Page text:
The Sky’s the Limit for Fusion Corps
May 25, 2019
“We cannot always build the future for our youth, but we can build our youth for the future.” FIRST (For Inspiration and Recognition in Science and Technology) Robotics Competition founder Dean Kamen gave this quote from former President FDR during his World Championship Finals speech. Gathered in Minute Maid ballpark in Houston, nearly thirty-thousand high school students and parents watched the championship matches of this year’s robotics competition. For nearly six-thousand teams, it had been a long, grueling, and fun four months of hard work and competition. Now was time for celebration. As fireworks burst in the night sky over the stadium, students celebrated their successes and learning experiences while also getting to see a sneak peek at the next season. But I could not help but look back at all the challenges team 6672 Fusion Corps faced this year.
On a chilly Saturday in early January, about twenty Cistercian students gathered on the campus of Texas Instruments to witness the 2019 robotics game reveal and begin designing a robot to compete. This year’s theme was “Destination: Deep Space” and the game consisted of robots filling “rockets” and “cargo ships” with giant, orange kickballs and flat, plastic hatch panels. At the beginning of the match, the robot was controlled via remote control by a driver who had to use camera vision to see through a “sandstorm,” which was basically a black curtain placed in front of the driver. Fifteen seconds into the match, the curtain would be removed and the driver would control the robots to place “cargo” and “hatch panels” on the rockets. At the end of the match, the robots had to climb onto a two-foot-tall platform.
And Fusion Corps enthusiastically rose to the challenge! For six long weeks, we developed a bot that could accomplish incredible tasks, such as raising itself onto the platform (which was a programming and engineering feat), under the direction of myself and John Rehagen. For the first time ever, our team utilized pneumatic (high pressure air power) pistons, thanks to the work of Kyle Blessing and AJ Sklar, and electronic encoders, which could tell us the position of each motor. Our newest members built a full practice field which was put to great use in practice before each competition. Finally, we were ready for our first competition in Plano with our bot, HAL (from 2001: A Space Odyssey).
Our driver, Brandon Zimmer, unfortunately, had very little time to practice with the robot. Nonetheless, he excelled with his prowess and skill on the game field. We had a few difficulties at the beginning of the Plano competition. Our battery would run out of voltage during a match and the robot would reset itself before doing anything else. This greatly hindered our abilities, but we worked through the problems and once we found the solution, we never ran into the problem again. In the end, we ranked fourth out of thirty-five teams and captained the fourth-seed alliance to the semifinals where we lost to the number one alliance. Our scouts watched all the matches and recorded the data for each robot, which helped us tremendously in building our alliance of three teams to compete in the playoffs. We did not go home empty handed, as we received the Judge’s Award for our simple, yet efficient and effective design.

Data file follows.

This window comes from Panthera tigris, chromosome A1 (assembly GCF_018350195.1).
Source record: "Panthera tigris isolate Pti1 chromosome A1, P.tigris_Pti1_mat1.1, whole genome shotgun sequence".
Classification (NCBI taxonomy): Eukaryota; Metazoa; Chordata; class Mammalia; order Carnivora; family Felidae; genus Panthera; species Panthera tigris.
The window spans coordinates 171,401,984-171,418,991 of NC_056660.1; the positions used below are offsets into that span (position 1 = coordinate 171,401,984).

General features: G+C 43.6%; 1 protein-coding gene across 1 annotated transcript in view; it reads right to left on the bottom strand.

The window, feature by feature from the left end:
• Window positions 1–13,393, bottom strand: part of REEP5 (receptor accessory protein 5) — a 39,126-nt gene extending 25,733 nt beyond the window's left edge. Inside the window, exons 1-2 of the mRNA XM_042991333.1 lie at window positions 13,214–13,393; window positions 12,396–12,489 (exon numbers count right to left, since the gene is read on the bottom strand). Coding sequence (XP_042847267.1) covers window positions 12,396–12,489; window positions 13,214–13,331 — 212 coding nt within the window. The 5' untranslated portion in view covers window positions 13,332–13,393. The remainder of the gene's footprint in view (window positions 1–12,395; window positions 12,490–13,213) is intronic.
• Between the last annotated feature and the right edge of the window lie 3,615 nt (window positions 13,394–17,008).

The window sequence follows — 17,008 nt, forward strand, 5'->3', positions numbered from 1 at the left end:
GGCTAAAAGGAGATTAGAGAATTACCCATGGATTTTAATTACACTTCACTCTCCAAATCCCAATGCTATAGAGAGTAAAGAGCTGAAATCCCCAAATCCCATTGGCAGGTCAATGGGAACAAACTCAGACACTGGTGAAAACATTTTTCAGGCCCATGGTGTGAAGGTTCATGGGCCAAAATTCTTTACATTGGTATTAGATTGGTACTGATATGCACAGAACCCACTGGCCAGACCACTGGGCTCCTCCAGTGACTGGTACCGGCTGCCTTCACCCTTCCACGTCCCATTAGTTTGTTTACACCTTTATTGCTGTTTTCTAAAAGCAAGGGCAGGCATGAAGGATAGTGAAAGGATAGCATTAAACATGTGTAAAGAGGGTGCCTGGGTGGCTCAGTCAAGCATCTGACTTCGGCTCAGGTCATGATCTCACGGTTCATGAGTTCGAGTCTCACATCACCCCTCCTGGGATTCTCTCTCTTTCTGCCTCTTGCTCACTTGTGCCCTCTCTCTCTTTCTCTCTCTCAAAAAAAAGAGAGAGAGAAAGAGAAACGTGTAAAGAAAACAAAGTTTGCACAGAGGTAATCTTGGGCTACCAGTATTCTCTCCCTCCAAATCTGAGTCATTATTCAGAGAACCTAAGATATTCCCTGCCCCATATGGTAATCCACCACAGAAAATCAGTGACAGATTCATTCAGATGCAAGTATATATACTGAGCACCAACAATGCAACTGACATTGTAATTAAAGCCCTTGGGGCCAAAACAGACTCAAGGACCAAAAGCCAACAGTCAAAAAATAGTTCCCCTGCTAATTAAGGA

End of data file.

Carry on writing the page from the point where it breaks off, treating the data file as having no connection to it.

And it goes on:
At the Dallas competition, we finally got our special climb to work. This set us apart from every other team, and we hit a groove. We ranked first out of thirty-nine teams for most of the tournament until the reigning world champions 148 Robowranglers tied us. They picked us to join the first-seed alliance, and we proceeded to go undefeated to win the title and blue banner, which was recently displayed in Founder’s Hall. We also won the Autonomous Award for our programmer Winston Hartnett’s code which allowed the driver to make the robot climb with the press of a button.
The Texas District Championship in Austin was a deep and intense field with many perennial powerhouses, but we fought our way to being ranked eleventh out of sixty-four teams. We were the captain of the eighth-seed alliance and faced a daunting task in taking on the first-seed alliance in the quarterfinals. With our incredible scouting and our strategic mastermind and business captain Samuel Wilcox, we chose two incredible teams and scared the top alliance. Although we lost, both matches were extremely close and shocked the whole world watching the competition streaming on Twitch.
We gathered district points for each of these competitions and ranked fifteenth out of 195 teams in Texas. This qualified us to attend the World Championship in Houston. 408 teams from China, Israel, Australia, Brazil, Turkey, and the United States battled it out across six divisions. We were in the Turing division. Despite the tough field of teams, we soared into ninth place out of sixty-four teams and led the seventh-seed alliance. Then the unthinkable happened. With his tremendous scoring and defensive capabilities, HAL and our alliance upset the second-seed alliance. Unfortunately, we lost in the semifinals, but at least we did better than Jesuit’s team who lost in the quarterfinals.
And so, Dean Kamen’s words touched all of the students in the stadium – we enjoyed the sport, the friends, and the excitement of getting to play with robots. But we also recognized the invaluable experiences we had received, as well as realized the greater importance of what we were doing. We will be the engineers, researchers, and explorers of tomorrow, and we will all change the world.
If you have any questions about the team or want to join as a high schooler, please come talk to me, Winston Hartnett, Alexander Tsioutsias, Brandon Williamson, AJ Sklar, or Kyle Blessing or Fourth Former Ryan Jackson. We can’t wait to see what next year will bring. Go Fusion Corps!